In Wednesday’s recitation, we discussed films that explored the theme of millennial anxiety, as well as the various concerns Americans had during the turn of the 21st century.
We began class with a clip from the beginning of Terry Gilliam’s 12 Monkeys, in which Bruce Willis’ character is sealed in layers of plastic and emerges above ground into a frozen, post-apocalyptic New York City.
We discussed the different fears raised in the five-minute snippet: the fear of government possessing absolute power, with no citizen able to maintain any sense of agency; the idea of reality versus construction, which touched upon mental illness and how representation has replaced authenticity (digital realms such as the internet, fantastical wonderlands like Disneyland, even cities like Los Angeles); fear of incurable and life-threatening disease possibly transmitted through ecological or biochemical attacks, which was spurred by the introduction of the HIV/AIDS crisis, as well as the virus’ ambiguous origins (Jaap likened Bruce Willis’ protective suit to an oversized condom). In addition, technology had begun expanding very rapidly beginning as far back as the early ‘80s, with the arrival of the home computer, video game consoles, home video recording devices and players. While remarkable, these achievements added to growing concerns of loss of individuality and humanity.
The ‘90s saw a great deal of anxieties that were reflected and further explored in thriller-type films like Fight Club and American Psycho, “dramadies” like American Beauty, and science fiction action flick The Matrix. Many of these films explored the idea of masculinity in crisis – men who had become subservient as a result of societal conventions, metaphorically “castrated” by women, or simply lost themselves in their pursuit of materialism.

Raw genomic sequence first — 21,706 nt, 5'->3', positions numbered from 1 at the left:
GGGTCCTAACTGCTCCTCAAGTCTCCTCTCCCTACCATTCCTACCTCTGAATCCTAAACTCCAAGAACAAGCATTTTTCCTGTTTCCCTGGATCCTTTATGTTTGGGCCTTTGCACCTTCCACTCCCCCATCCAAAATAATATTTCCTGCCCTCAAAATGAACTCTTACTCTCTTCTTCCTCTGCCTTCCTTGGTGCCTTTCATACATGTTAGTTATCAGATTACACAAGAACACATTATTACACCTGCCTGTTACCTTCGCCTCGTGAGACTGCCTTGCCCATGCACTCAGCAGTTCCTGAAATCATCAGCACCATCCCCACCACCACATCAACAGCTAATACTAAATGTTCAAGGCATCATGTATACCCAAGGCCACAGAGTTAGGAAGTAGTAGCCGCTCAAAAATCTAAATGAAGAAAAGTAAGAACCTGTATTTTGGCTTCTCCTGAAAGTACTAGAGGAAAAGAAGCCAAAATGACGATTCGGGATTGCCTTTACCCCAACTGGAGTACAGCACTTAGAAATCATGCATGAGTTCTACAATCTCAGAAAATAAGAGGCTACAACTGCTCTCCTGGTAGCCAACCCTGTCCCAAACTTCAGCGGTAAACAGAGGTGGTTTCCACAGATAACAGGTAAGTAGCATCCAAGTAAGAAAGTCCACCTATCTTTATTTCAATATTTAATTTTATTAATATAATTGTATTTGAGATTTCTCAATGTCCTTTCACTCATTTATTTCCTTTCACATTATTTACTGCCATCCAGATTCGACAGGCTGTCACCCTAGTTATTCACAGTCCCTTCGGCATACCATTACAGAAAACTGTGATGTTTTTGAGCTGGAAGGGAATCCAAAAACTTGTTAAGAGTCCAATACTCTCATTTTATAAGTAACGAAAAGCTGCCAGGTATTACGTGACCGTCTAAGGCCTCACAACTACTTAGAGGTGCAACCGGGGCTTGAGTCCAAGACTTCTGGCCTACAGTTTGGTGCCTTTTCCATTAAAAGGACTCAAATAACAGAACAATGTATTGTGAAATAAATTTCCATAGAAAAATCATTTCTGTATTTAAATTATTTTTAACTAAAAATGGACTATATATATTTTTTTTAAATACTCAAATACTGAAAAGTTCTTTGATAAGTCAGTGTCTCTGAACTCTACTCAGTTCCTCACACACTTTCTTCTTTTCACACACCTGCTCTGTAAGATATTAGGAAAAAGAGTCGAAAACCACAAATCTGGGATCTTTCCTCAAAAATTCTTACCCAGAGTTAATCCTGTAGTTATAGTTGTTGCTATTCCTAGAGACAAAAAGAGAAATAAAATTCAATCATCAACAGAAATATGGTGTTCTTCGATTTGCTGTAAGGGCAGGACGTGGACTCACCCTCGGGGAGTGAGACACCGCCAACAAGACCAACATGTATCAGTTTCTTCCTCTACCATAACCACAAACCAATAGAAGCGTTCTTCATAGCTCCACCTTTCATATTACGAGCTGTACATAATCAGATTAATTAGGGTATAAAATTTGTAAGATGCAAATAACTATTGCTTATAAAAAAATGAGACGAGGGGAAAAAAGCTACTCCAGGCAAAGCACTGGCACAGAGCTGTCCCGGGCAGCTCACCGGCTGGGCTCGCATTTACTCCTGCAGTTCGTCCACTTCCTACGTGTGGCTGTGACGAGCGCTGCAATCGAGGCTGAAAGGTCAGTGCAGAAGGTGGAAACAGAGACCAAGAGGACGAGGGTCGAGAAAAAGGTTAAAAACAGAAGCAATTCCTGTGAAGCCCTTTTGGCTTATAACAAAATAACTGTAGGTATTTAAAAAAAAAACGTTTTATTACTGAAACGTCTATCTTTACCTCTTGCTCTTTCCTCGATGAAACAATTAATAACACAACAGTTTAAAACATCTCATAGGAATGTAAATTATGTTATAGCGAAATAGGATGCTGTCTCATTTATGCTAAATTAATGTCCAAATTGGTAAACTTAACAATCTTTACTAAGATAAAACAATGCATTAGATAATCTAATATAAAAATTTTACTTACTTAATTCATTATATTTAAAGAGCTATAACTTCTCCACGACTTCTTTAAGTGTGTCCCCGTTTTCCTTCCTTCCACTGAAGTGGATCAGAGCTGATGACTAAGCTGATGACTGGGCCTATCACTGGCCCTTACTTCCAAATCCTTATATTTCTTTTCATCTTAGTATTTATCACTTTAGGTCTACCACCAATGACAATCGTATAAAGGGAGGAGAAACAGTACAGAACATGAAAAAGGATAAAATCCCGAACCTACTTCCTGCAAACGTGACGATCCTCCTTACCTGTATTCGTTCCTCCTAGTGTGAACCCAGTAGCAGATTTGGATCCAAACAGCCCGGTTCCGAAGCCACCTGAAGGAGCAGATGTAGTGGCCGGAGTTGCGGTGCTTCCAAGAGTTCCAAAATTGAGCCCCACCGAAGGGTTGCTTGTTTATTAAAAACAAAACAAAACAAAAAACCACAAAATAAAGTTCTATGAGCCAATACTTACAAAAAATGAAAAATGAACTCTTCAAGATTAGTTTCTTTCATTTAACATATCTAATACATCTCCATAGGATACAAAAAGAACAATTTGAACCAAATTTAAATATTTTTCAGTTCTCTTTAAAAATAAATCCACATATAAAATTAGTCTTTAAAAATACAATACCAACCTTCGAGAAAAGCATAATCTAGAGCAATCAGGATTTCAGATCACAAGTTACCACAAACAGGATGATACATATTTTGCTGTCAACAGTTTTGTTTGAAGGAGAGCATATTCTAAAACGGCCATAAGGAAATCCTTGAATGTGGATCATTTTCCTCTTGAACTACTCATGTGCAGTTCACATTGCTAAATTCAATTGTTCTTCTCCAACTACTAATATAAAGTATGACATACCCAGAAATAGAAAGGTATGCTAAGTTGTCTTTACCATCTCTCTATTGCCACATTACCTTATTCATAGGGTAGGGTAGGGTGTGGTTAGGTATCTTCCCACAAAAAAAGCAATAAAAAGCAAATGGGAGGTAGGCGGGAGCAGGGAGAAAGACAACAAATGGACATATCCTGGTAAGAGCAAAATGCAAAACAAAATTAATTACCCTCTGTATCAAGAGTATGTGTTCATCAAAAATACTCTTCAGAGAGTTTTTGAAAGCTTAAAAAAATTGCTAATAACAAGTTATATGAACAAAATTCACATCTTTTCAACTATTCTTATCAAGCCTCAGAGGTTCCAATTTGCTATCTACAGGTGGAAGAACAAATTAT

After we examined these problems, I presented Giroux’s excerpt – “Brutalized Bodies” – which largely criticized Fight Club’s stance on these male apprehensions. Giroux found that Fight Club completely ignored the idea of class structure, and instead emphasized violence as a solution to personal insecurities. He argued that the film was exceptionally misogynistic, painting women strictly as an opposing force.
The reading bled into a class discussion of the male body, and how it had evolved from the “hard body” depiction portrayed in the 1980’s. Although the men in Fight Club and American Psycho were equally muscular, the main characters often contended with psychological issues. In addition, the element of consumerism added a satirical undertone of femininity – the products Bateman applies to his face, the similarities Brad Pitt shares with the underwear advertisement on the bus. It was decided that these men had bodies that were more beautiful than strong.
Sally then presented on the first thirty pages of American Psycho, paying particular attention to author Bret Easton Ellis’ highly detailed emphasis on clothing and products. After she finished, we ended class by talking in-depth about the previous night’s feature, the film adaptation of American Psycho. We addressed the main points of violence, masculinity and consumerism, and how the film satirized all of those issues without giving any clear resolutions – other than the idea that, in American culture, “inside doesn’t matter”. Jaap introduced an interesting idea when he started talking about the film’s infrequent but bookending references to George Bush and the Desert Storm conflict – does the film work as a political commentary as well? When one considers politicians power-hungry monsters who smile to the public while committing disingenuous acts behind closed doors, the parallels are striking.